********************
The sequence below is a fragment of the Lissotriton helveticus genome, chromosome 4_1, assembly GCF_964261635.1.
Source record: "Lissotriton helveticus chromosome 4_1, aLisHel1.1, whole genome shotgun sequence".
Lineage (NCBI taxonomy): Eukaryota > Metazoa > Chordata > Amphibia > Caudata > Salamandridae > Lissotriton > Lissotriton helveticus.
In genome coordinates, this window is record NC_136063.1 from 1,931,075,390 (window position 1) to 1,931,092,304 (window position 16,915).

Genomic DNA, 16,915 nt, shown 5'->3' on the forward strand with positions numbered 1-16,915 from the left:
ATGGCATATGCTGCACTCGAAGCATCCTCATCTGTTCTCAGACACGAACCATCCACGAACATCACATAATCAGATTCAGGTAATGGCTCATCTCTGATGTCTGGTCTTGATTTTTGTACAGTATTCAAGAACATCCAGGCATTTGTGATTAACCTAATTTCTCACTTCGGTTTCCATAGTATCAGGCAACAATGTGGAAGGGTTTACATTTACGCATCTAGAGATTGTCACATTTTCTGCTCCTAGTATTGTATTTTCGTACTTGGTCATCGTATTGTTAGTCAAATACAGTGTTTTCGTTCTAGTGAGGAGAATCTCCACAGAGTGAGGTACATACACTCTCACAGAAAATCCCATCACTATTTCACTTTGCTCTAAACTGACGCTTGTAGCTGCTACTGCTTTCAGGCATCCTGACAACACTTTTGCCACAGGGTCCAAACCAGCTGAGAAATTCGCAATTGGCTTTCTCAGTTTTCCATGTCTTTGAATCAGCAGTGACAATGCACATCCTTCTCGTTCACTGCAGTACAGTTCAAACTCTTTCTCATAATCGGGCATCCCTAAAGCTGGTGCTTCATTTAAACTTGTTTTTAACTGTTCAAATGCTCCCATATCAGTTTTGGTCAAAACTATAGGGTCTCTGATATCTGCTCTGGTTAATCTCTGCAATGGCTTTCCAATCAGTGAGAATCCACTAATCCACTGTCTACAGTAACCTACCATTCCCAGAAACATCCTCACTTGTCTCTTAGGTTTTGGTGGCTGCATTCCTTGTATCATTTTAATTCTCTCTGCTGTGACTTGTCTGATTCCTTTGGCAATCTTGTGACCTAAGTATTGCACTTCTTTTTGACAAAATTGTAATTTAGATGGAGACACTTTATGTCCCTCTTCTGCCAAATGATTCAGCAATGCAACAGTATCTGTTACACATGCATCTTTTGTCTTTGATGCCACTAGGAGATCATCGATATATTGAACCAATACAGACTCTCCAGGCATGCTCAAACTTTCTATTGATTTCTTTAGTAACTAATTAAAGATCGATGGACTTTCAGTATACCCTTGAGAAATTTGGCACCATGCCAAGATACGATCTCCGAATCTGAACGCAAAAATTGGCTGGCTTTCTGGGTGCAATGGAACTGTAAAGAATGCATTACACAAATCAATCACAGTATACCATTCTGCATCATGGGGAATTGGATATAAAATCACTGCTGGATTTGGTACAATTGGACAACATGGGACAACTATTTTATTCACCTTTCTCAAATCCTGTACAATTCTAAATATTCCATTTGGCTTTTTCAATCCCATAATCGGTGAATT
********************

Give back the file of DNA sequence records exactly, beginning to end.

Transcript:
The sequence below is a fragment of the Lissotriton helveticus genome, chromosome 4_1, assembly GCF_964261635.1.
Source record: "Lissotriton helveticus chromosome 4_1, aLisHel1.1, whole genome shotgun sequence".
Lineage (NCBI taxonomy): Eukaryota > Metazoa > Chordata > Amphibia > Caudata > Salamandridae > Lissotriton > Lissotriton helveticus.
In genome coordinates, this window is record NC_136063.1 from 1,931,075,390 (window position 1) to 1,931,092,304 (window position 16,915).

Genomic DNA, 16,915 nt, shown 5'->3' on the forward strand with positions numbered 1-16,915 from the left:
ATGGCATATGCTGCACTCGAAGCATCCTCATCTGTTCTCAGACACGAACCATCCACGAACATCACATAATCAGATTCAGGTAATGGCTCATCTCTGATGTCTGGTCTTGATTTTTGTACAGTATTCAAGAACATCCAGGCATTTGTGATTAACCTAATTTCTCACTTCGGTTTCCATAGTATCAGGCAACAATGTGGAAGGGTTTACATTTACGCATCTAGAGATTGTCACATTTTCTGCTCCTAGTATTGTATTTTCGTACTTGGTCATCGTATTGTTAGTCAAATACAGTGTTTTCGTTCTAGTGAGGAGAATCTCCACAGAGTGAGGTACATACACTCTCACAGAAAATCCCATCACTATTTCACTTTGCTCTAAACTGACGCTTGTAGCTGCTACTGCTTTCAGGCATCCTGACAACACTTTTGCCACAGGGTCCAAACCAGCTGAGAAATTCGCAATTGGCTTTCTCAGTTTTCCATGTCTTTGAATCAGCAGTGACAATGCACATCCTTCTCGTTCACTGCAGTACAGTTCAAACTCTTTCTCATAATCGGGCATCCCTAAAGCTGGTGCTTCATTTAAACTTGTTTTTAACTGTTCAAATGCTCCCATATCAGTTTTGGTCAAAACTATAGGGTCTCTGATATCTGCTCTGGTTAATCTCTGCAATGGCTTTCCAATCAGTGAGAATCCACTAATCCACTGTCTACAGTAACCTACCATTCCCAGAAACATCCTCACTTGTCTCTTAGGTTTTGGTGGCTGCATTCCTTGTATCATTTTAATTCTCTCTGCTGTGACTTGTCTGATTCCTTTGGCAATCTTGTGACCTAAGTATTGCACTTCTTTTTGACAAAATTGTAATTTAGATGGAGACACTTTATGTCCCTCTTCTGCCAAATGATTCAGCAATGCAACAGTATCTGTTACACATGCATCTTTTGTCTTTGATGCCACTAGGAGATCATCGATATATTGAACCAATACAGACTCTCCAGGCATGCTCAAACTTTCTATTGATTTCTTTAGTAACTAATTAAAGATCGATGGACTTTCAGTATACCCTTGAGAAATTTGGCACCATGCCAAGATACGATCTCCGAATCTGAACGCAAAAATTGGCTGGCTTTCTGGGTGCAATGGAACTGTAAAGAATGCATTACACAAATCAATCACAGTATACCATTCTGCATCATGGGGAATTGGATATAAAATCACTGCTGGATTTGGTACAATTGGACAACATGGGACAACTATTTTATTCACCTTTCTCAAATCCTGTACAATTCTAAATATTCCATTTGGCTTTTTCAATCCCATAATCGGTGAATT